While vacationing at her son’s Florida home in February 2014, Vita O’Kane found it impossible to enjoy her midwinter getaway because of her nonstop cough.
In my health coaching practice, I consult with women who want to exercise but have health issues that make them uncertain as to how much they should do. Recently I had a client who said, “I am recovering from breast cancer. I finished my chemotherapy a few weeks ago and though I still feel weak, I was wondering if I should start exercising again?”
Fuel to the fire, alcohol to estrogen..… Alcohol is a cause of breast cancer. There is no such thing as a little poison, poison in moderation. Poison is poison. As October is Breast Cancer Awareness Month – Let’s please be aware of the realities of alcohol – the studies on alcohol and breast cancer make it clear, alcohol is NOT our friend. One in eight women in the United States will get breast cancer.
In 2016, there are expected to be 246,660 new cases of invasive breast cancer and 61,000 new cases of ductal breast carcinoma in situ (DCIS). More than 2.8 million individuals have survived breast cancer. Breast Cancer is the most common cancer in women other than skin cancer.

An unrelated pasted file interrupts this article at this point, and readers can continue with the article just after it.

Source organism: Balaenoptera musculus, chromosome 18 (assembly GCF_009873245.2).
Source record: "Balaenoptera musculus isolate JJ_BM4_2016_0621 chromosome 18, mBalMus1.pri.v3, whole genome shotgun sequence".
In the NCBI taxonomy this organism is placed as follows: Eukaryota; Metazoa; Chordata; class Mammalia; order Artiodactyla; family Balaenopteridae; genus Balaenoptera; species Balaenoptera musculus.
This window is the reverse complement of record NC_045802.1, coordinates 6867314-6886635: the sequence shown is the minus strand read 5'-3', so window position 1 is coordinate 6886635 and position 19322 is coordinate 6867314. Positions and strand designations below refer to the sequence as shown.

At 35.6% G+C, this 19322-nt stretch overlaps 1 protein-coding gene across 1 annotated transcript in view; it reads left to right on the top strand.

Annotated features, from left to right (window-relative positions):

One of the most important, if not THE most important part of recovery from the debilitating side-effects of breast cancer surgery and treatment is correcting postural deviations that are the result of muscle imbalances. We must re-educate the body to restore its’ normal balance.
It took 25 years but the number of research studies has accelerated and a body of evidence has accumulated that supports the concept that exercise and fitness is integral to health. The research shows that there is a connection between fitness and longevity and that regular exercise can help prevent and/or manage virtually every health issue.
With the recent push for getting everybody moving, for some, Health Screening, Exercise Testing, Exercise Prescription as well as Fitness Programming are all areas where professional guidance may be necessary. The knowledge and experience of multiple Healthcare and Fitness Professionals combined provides a holistic approach for a lifetime of optimal health and well-being.
As an Occupational Therapist, many patients come to me who are in pain and are suffering from a variety of issues including breast cancer, repetitive stress injuries, musculoskeletal problems, and back pain. I use both Yoga and Pilates in my practice Integrated Mind and Body in Boston for relaxation, and to help prepare patients physically and psychologically for the treatments that I offer.
Pilates training can be an excellent way to achieve the postural re-education and muscle-balancing necessary to recover from the side effects of breast cancer treatment. Pilates can help alleviate pain from breast cancer operative procedures, restore joint mobility and tissue integrity, and help regain lost strength. Most importantly, Pilates can be a gateway for a true “Return to Life” for many women, as the title of Joseph Pilates’ popular book states. However, Pilates instructors should be on the lookout for some often coincident injuries that will require additional special knowledge about the shoulder complex in order to work safely and effectively with the growing population of breast cancer survivors.